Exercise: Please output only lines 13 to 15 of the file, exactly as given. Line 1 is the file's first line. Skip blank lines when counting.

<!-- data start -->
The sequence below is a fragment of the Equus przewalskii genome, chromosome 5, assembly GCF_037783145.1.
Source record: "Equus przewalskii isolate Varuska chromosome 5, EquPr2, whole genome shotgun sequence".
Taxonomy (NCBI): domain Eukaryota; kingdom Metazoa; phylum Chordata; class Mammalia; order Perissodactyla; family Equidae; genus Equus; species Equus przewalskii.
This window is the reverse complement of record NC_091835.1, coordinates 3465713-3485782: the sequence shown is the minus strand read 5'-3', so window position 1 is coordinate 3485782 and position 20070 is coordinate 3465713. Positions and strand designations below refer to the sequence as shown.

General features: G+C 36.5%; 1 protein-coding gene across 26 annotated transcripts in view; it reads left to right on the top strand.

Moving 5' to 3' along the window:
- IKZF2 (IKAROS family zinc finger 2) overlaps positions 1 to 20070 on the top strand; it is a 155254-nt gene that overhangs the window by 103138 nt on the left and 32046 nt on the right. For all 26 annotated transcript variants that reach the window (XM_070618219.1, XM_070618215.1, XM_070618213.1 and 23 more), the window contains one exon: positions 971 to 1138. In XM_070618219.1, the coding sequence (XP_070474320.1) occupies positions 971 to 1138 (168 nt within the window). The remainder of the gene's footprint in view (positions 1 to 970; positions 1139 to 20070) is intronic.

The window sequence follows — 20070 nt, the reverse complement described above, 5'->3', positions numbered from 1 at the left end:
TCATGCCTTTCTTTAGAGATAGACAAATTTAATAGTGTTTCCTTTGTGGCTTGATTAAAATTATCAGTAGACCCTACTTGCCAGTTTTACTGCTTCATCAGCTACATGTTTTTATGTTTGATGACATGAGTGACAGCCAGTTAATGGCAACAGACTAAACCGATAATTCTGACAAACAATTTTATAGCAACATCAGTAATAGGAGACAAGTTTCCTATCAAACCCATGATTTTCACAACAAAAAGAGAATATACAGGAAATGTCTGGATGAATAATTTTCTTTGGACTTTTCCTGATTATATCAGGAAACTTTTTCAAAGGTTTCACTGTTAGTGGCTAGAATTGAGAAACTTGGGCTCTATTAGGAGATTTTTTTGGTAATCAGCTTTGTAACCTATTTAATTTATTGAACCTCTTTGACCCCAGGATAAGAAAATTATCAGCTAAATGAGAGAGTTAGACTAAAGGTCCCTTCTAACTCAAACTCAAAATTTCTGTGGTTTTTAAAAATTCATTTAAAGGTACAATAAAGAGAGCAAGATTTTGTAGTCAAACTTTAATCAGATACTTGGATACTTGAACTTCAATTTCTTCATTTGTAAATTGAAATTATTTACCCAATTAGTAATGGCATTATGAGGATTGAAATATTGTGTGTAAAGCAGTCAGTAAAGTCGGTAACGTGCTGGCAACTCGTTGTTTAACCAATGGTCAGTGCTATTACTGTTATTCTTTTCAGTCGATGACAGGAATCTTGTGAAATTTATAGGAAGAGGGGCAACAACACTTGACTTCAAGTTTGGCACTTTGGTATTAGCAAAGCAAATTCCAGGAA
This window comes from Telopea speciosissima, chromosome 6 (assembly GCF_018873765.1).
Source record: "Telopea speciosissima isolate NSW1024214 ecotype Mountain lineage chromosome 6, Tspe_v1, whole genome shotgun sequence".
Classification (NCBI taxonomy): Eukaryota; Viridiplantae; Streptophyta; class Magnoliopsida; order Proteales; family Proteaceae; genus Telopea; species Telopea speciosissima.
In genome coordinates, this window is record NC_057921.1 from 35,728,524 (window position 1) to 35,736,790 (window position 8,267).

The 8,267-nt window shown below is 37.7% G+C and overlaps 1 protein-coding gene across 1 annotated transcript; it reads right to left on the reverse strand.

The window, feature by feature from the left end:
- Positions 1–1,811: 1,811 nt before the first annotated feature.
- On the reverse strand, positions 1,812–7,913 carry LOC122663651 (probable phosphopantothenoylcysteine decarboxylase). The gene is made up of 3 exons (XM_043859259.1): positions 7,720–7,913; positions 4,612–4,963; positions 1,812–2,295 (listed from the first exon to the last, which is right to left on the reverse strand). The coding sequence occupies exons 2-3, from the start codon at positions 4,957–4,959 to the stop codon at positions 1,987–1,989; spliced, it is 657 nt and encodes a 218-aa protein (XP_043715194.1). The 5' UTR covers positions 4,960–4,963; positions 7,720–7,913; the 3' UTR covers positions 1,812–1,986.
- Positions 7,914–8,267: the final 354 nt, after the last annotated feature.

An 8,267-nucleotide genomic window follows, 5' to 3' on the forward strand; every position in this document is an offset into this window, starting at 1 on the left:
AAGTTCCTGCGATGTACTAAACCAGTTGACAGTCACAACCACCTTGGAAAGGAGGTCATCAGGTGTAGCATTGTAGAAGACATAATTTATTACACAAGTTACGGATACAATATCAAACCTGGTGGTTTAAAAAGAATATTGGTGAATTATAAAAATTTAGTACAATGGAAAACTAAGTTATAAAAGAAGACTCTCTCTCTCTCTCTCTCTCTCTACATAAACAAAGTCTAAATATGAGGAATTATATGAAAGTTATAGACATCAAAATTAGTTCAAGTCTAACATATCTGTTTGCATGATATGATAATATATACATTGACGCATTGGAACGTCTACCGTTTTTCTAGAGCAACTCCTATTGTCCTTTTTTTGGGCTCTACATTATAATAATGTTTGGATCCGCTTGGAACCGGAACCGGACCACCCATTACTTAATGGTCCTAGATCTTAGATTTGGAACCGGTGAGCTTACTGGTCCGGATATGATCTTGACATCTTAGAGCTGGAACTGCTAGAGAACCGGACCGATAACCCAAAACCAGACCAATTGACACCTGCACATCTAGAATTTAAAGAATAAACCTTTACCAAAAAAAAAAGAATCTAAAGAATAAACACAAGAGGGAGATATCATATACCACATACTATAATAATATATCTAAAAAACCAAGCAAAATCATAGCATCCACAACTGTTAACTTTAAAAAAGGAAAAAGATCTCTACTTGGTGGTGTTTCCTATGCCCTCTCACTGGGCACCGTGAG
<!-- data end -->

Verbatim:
In genome coordinates, this window is record NC_057921.1 from 35,728,524 (window position 1) to 35,736,790 (window position 8,267).

The 8,267-nt window shown below is 37.7% G+C and overlaps 1 protein-coding gene across 1 annotated transcript; it reads right to left on the reverse strand.

The window, feature by feature from the left end: